Scotland Set to Vote for Independence in 2014

With the referendum for Scottish independence now set to happen in 2014, the possibility of an independent Scotland is within reach. Would Scotland be built on nationalism and hot air, or is there more to the calls for complete sovereignty?

Many Scots feel hard done by at the hands of the English. This is mainly historical, but, more recently, the sting of being the guinea pigs for Margaret Thatcher’s wildly unpopular poll tax added fuel to the fire. However, not many people know of the McCrone report. In the 1970s, when agitation for independence was peaking and the North Sea oil had just been discovered, Westminster commissioned a report to investigate the effects of Scotland breaking away, and to speculate about how much black gold was up there. The report, written before the full effects of OPEC’s oil price shocks, asserted that Scotland would be very, very rich- embarrassingly rich: 

‘The country would tend to be in chronic surplus to a quite embarrassing degree and its currency would become the hardest in Europe, with the exception perhaps of the Norwegian kroner.’ 

Why didn’t the Scots go for independence? Because the report was immediately classified (until 2005) and the people were told they’d become like Bangladesh. 

Remembering that it’s no longer the 1970s and much of the oil is gone, the McCrone report can only be cited as an example of dubious government behavior, and not valid economic predictions. However, despite popular and media portrayals as Scotland being addicted to subsidies from England, various reports show that Scotland still pays its own way. The Government Expenditure and Revenue Scotland (Gers) report similarly shows that Scotland is paying more to the union than its counterparts, even in these economically difficult times. 

In fact, a former Inland Revenue (tax office) senior civil servant cites examples to show that Scotland, with high exports and gas deposits and a low population, would be in a very strong position.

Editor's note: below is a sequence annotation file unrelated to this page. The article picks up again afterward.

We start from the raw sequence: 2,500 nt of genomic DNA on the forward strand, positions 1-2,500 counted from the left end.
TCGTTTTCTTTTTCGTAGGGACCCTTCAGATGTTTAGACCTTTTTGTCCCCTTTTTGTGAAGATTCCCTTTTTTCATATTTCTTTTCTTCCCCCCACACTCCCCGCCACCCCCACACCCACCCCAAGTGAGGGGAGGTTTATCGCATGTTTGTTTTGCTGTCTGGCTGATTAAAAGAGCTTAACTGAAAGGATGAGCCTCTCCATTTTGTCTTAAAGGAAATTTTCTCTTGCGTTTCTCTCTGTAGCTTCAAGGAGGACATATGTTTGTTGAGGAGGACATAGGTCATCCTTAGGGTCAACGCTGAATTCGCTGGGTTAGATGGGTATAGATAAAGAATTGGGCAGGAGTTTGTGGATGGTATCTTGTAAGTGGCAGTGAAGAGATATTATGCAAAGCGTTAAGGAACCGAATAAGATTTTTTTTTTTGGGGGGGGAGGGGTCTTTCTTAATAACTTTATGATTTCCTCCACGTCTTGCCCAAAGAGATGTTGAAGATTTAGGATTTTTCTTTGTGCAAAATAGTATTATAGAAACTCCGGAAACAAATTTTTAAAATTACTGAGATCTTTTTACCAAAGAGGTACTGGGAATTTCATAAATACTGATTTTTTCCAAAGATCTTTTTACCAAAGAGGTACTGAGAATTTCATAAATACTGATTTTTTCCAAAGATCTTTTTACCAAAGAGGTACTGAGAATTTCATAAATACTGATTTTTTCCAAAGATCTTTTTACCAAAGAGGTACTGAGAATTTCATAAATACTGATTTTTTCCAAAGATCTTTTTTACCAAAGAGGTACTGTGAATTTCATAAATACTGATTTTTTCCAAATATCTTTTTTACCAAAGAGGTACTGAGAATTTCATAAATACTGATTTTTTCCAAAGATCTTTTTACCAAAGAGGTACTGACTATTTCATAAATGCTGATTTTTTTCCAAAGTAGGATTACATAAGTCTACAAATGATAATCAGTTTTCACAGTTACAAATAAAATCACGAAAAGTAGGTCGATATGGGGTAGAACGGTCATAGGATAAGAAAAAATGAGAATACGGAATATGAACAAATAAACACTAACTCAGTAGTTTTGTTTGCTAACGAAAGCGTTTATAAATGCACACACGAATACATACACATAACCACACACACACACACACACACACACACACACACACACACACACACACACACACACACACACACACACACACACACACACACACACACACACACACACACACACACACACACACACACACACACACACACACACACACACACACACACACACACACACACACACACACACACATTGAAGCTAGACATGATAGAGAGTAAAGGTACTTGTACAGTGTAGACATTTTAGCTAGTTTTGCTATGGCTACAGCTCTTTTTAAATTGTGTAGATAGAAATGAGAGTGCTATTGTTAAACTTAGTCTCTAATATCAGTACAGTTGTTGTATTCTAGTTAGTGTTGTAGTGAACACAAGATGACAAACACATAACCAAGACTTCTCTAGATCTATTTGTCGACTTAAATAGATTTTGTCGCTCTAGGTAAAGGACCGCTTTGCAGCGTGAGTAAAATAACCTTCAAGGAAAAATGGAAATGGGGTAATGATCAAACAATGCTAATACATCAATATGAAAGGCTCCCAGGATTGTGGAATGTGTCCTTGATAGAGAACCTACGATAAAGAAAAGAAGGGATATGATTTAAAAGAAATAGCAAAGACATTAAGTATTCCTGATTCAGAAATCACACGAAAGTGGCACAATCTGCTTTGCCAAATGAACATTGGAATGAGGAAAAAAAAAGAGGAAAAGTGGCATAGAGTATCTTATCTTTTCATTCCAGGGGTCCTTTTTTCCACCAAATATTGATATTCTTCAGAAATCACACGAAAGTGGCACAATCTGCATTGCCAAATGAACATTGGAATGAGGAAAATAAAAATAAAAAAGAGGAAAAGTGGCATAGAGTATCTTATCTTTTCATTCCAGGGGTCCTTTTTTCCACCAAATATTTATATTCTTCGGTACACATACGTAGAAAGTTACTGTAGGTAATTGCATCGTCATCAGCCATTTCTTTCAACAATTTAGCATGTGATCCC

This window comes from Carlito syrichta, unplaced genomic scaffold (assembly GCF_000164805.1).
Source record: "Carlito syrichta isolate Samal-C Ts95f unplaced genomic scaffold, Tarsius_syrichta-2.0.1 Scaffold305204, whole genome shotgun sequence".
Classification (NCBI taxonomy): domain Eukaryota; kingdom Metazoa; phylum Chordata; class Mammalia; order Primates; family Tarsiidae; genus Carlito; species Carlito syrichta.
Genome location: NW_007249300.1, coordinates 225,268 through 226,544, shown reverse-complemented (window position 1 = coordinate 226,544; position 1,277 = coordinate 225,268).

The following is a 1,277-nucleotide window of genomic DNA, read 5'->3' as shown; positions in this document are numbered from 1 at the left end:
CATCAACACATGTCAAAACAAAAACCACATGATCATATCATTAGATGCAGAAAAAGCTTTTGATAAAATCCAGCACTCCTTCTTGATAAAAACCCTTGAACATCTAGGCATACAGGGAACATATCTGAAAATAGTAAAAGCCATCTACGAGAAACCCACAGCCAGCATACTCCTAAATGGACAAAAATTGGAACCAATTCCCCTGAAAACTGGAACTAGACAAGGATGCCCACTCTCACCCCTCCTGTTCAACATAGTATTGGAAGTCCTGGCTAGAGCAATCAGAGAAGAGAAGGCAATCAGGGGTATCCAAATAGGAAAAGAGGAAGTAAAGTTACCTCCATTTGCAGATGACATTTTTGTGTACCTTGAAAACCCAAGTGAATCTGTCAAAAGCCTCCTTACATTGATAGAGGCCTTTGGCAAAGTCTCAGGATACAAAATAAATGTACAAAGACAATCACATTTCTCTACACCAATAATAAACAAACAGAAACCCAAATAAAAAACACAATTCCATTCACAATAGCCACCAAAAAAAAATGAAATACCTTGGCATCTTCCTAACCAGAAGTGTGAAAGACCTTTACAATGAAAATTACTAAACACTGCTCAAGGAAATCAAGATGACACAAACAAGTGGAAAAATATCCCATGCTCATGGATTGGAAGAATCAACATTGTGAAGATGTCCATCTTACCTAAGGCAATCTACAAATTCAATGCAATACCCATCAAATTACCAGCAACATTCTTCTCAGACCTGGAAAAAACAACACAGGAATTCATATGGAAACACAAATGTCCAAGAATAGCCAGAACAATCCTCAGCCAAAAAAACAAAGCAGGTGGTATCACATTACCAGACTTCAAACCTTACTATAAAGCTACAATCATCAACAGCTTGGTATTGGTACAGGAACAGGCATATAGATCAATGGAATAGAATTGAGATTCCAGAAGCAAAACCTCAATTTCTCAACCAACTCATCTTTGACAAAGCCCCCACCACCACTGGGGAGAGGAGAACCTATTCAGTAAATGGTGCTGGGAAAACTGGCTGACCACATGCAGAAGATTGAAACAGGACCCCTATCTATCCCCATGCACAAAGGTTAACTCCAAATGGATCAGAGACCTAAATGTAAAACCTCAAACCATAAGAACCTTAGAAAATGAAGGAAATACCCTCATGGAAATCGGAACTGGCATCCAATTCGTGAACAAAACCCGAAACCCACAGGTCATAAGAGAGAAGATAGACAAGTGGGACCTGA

This low population combined with its infamous weather makes Scotland a potential competitor in the renewable energy market, a growing global sector. At present, its forward thinking Edinburgh government is pushing hydroelectricity, wave turbines and wind power. Some scientist say that Scotland has the capacity to power a significant portion of Europe with its wind power alone, having 25% of Europe’s total wind resource. At the moment, renewable energy makes up 35% of their power, and this is set to expand rapidly.

Politically, Scotland is very much a separate entity to England. Even before the poll tax experiment, Scotland leaned to the left. For example, Scotland has passed a bill to legalize gay marriage, believes more strongly in social democracy than England and its universities and prescriptions are free. Over the past 20 years, Scotland has voted in a total of 3 Conservative MPs. At the same time, England generally goes right, having had Tory or Tory-led governments for over 40 of the last 60 years. Not only does this mean that Scotland is ultimately governed by a party without popular mandate, it also makes the motives of Westminster’s campaign to keep Scotland quite suspect. Without Scotland’s votes, the Tories would have a much, much stronger majority in parliament, losing 59 of their opposition, out of a total of 650 seats. Also, bear in mind that the Conservative Party is doctrinally against subsidies. If popular portrayals of Scotland as heavily subsidized, for which Scots are regularly denigrated, were true, why should pro-cuts, anti-subsidy party wish to keep them so badly? Especially when this party would gain significant power from their severance. Yet Scottish secession would affect the rest of the UK: it could possibly fuel other independence movements, and no doubt will affect its global standing, having hacked off a significant chunk of its population and economy.

On the whole, excepting nationalism, there are many reasons for Scots to want independence, not least due to cases of mistreatment from a government for which it has little support. The current British anti-independence campaign of fear-mongering and belittlement of ‘subsidy junky’ Scotland needs to recognize that Scotland has more to gain than national identity and the UK has more to lose than a dependent. It is time to engage with Scotland as a valued part of a union, and not as an inferior. 

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Eilidh Ogden

Eilidh now lives in London where she is studying an MA in International Relations in the King's College London War Studies Department. She sees herself as a pursuer of both 'truths' and passport stamps. Eilidh has an MA in English Literature and a Graduate Diploma in International Relations.

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